- Record Type Analysis: Utilize the information when you determine the primary and secondary page layout.
- Field Level Analysis: Do any page layouts contain 70-80% of the same fields? These would be a prime target for page layout consideration.
- Visual Analysis: Are there some layouts that are visually more appealing to users? Are there page layouts where sections are clearly defined, and the field groupings make sense? Are related lists prioritized based on functional use?
- Data Entry: Simulate the user experience. Are the required fields near the top of the page? After creation, does the field placement of formula, roll-up summary fields, and read-only fields make sense?
- Begin to build your page layout
- Clone the applicable page layout(s) and adjust the fields per the previous analysis.
- Review the information you used in the data analysis step. Look at this information holistically instead of primary/secondary. It is important to be able to show data for fields you might have removed.
- Field Placement: Utilize page layout best practices to ensure the best user experiences—some recommendations.
- Place the required fields early in the tab order when possible.
- Place read-only, formula, and roll-up summaries on the right-hand side of the page.
- Rich text fields should be placed at the bottom of the section or within their own one-column section.
- Adjust related list order, so more utilized lists are towards the top of this area.
- Associate new page layouts to profile & record type in the sandbox.
- Field Permission (Page Layout) Security
- Option 1: A shift to validation rules might be necessary to replace these customizations.
- Option 2: While our goal is to reduce the total number of page layouts to provide that customer 360 view, it might be necessary to consolidate down to 2 or 3 to provide the required/read-only page layout settings.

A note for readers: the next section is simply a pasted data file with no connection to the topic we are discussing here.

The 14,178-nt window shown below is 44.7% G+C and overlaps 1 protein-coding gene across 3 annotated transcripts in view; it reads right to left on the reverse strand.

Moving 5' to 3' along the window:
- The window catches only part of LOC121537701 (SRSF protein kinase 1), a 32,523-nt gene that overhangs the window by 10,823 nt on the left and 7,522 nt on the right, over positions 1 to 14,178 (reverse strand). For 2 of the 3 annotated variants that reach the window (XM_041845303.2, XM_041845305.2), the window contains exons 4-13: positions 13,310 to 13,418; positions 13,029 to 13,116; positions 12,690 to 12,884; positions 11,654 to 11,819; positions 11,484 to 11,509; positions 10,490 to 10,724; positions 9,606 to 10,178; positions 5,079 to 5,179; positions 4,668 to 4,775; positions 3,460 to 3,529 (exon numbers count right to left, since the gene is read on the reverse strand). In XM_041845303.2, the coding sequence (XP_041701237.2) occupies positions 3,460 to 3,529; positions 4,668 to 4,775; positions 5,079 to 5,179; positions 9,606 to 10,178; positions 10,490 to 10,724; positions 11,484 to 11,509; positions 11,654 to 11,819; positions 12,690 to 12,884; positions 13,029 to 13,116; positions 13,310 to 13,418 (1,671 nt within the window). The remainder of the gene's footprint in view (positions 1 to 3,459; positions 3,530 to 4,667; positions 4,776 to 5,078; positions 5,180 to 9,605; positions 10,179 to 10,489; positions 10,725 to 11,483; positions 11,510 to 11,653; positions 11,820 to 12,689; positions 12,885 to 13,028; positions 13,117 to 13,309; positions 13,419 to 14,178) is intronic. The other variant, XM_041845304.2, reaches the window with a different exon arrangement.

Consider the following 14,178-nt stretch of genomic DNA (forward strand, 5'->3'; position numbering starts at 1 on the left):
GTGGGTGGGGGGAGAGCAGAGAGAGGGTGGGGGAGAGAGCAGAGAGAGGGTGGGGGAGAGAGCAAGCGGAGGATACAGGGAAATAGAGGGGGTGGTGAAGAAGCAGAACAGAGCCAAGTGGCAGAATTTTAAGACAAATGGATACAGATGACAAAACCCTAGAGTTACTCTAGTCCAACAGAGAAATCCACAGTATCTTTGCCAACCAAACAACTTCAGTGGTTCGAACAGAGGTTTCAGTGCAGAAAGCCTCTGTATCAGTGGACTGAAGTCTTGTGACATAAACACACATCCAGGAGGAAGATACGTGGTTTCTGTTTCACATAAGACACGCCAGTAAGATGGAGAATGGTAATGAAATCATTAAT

Step 4: Review with the business.
- Have a working session with the SMEs for the page layouts that you are combining. One for each new page layout. As a team, they need to decide which field placement will make the most sense. Doing this together will create stronger adoption.
- Identify UAT users – allow them to test and provide feedback before moving these new page layouts into production. Adoption of these page layouts is important to reducing the technical debt.
- Prior to deployment into production, create a dev sandbox. This produces a backup copy of your instance that can be used to restore both the page layout and the assignments.
Unfortunately, there is no magical button to reduce technical debt. These steps will help companies get started, but the project must be backed with the resources to see the work to the finish line. Trying to do this and manage an already full workload will be impossible for the technical resource. A consultant could help you manage this harmonization project. They can provide the outsider’s perspective to drive the conversation of change. Reach out to Zinc Partners today for assistance.